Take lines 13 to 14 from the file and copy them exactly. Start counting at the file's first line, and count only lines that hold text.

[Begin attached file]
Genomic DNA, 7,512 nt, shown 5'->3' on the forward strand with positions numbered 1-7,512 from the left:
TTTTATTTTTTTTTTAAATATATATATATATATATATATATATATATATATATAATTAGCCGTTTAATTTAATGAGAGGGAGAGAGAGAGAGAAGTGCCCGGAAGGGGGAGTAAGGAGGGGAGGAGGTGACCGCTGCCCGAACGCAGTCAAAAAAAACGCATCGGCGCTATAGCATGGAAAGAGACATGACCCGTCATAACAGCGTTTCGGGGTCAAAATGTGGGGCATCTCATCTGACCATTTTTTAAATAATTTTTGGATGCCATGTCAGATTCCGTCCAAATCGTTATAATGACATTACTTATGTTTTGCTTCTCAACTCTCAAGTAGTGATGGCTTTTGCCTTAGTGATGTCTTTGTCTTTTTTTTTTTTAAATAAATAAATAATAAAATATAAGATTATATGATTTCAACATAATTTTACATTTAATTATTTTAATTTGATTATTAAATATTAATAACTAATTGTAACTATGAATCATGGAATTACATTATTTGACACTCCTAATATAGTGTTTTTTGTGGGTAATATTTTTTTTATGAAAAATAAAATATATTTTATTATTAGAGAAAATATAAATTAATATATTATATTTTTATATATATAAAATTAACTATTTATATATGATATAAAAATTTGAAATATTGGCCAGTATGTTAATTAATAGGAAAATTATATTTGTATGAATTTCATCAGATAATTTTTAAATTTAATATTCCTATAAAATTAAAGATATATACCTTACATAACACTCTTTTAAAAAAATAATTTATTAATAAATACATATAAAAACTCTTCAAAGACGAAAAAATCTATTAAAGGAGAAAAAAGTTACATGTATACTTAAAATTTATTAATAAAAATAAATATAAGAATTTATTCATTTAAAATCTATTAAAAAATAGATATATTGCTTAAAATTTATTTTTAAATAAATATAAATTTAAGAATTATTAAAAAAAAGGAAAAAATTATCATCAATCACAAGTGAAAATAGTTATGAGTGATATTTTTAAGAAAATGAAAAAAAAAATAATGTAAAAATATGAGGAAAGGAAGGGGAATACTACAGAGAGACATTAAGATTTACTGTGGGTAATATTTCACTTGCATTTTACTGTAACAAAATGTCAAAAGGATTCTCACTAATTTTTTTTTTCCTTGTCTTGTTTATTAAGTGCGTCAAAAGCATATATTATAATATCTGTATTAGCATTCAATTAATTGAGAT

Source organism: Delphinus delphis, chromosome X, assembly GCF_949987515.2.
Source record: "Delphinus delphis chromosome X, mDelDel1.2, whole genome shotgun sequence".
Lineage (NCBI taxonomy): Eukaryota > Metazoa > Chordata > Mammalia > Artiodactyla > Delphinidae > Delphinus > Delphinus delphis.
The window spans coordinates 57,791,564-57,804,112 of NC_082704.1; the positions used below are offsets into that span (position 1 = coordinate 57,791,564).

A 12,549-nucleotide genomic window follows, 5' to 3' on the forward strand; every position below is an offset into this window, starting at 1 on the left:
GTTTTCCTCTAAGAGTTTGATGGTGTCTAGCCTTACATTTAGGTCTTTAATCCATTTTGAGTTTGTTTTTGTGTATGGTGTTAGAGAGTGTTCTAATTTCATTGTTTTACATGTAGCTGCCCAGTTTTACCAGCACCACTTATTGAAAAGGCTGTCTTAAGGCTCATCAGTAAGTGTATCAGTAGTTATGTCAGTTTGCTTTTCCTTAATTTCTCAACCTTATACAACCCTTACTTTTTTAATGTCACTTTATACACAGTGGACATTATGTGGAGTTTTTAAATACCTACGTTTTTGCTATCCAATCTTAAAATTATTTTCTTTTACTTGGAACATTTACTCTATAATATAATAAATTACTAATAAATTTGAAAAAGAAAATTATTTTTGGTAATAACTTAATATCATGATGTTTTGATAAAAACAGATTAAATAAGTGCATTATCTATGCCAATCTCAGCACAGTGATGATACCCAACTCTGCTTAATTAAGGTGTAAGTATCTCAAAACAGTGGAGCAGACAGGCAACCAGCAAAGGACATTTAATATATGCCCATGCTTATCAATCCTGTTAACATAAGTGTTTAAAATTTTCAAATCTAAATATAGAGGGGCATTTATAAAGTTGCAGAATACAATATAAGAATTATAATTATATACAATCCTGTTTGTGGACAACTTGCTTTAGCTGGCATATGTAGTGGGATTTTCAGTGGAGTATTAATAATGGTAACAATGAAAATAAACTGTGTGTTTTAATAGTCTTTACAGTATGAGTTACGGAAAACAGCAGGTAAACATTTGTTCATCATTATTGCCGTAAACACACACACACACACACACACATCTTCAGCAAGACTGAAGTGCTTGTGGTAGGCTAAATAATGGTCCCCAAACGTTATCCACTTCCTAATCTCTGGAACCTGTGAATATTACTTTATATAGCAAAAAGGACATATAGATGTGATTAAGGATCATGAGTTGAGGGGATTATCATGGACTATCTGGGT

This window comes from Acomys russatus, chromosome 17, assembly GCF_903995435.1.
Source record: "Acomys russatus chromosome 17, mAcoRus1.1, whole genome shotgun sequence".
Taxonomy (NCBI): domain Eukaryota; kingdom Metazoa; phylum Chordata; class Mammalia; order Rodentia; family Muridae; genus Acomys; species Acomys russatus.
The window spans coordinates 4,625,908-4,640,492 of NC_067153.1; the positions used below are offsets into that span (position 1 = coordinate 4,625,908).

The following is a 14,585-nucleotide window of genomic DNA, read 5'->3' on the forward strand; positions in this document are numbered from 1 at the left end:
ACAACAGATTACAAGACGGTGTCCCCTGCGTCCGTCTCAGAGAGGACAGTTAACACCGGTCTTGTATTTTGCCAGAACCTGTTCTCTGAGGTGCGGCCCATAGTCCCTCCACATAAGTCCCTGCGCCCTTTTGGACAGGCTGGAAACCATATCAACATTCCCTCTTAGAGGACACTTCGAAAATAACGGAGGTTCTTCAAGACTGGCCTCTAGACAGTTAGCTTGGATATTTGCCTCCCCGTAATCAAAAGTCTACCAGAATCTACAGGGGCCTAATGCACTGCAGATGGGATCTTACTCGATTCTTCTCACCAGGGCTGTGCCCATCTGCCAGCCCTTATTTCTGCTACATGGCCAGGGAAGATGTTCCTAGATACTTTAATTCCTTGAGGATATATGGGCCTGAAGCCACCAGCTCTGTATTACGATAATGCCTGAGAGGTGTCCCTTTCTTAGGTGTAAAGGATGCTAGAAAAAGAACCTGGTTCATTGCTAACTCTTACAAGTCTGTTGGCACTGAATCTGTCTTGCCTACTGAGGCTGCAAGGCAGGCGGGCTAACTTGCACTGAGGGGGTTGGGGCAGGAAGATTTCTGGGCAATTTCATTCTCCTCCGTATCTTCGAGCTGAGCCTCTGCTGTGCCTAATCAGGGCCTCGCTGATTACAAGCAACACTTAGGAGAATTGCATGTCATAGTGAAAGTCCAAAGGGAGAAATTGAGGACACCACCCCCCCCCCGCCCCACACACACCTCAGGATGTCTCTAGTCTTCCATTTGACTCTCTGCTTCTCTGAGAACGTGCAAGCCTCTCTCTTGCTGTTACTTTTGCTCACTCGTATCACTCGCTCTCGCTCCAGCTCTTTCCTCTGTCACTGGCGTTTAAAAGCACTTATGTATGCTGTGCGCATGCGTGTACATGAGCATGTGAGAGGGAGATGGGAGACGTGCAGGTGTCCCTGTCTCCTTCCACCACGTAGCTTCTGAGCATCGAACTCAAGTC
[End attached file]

The following is a 14,585-nucleotide window of genomic DNA, read 5'->3' on the forward strand; positions in this document are numbered from 1 at the left end:
ACAACAGATTACAAGACGGTGTCCCCTGCGTCCGTCTCAGAGAGGACAGTTAACACCGGTCTTGTATTTTGCCAGAACCTGTTCTCTGAGGTGCGGCCCATAGTCCCTCCACATAAGTCCCTGCGCCCTTTTGGACAGGCTGGAAACCATATCAACATTCCCTCTTAGAGGACACTTCGAAAATAACGGAGGTTCTTCAAGACTGGCCTCTAGACAGTTAGCTTGGATATTTGCCTCCCCGTAATCAAAAGTCTACCAGAATCTACAGGGGCCTAATGCACTGCAGATGGGATCTTACTCGATTCTTCTCACCAGGGCTGTGCCCATCTGCCAGCCCTTATTTCTGCTACATGGCCAGGGAAGATGTTCCTAGATACTTTAATTCCTTGAGGATATATGGGCCTGAAGCCACCAGCTCTGTATTACGATAATGCCTGAGAGGTGTCCCTTTCTTAGGTGTAAAGGATGCTAGAAAAAGAACCTGGTTCATTGCTAACTCTTACAAGTCTGTTGGCACTGAATCTGTCTTGCCTACTGAGGCTGCAAGGCAGGCGGGCTAACTTGCACTGAGGGGGTTGGGGCAGGAAGATTTCTGGGCAATTTCATTCTCCTCCGTATCTTCGAGCTGAGCCTCTGCTGTGCCTAATCAGGGCCTCGCTGATTACAAGCAACACTTAGGAGAATTGCATGTCATAGTGAAAGTCCAAAGGGAGAAATTGAGGACACCACCCCCCCCCCGCCCCACACACACCTCAGGATGTCTCTAGTCTTCCATTTGACTCTCTGCTTCTCTGAGAACGTGCAAGCCTCTCTCTTGCTGTTACTTTTGCTCACTCGTATCACTCGCTCTCGCTCCAGCTCTTTCCTCTGTCACTGGCGTTTAAAAGCACTTATGTATGCTGTGCGCATGCGTGTACATGAGCATGTGAGAGGGAGATGGGAGACGTGCAGGTGTCCCTGTCTCCTTCCACCACGTAGCTTCTGAGCATCGAACTCAAGTC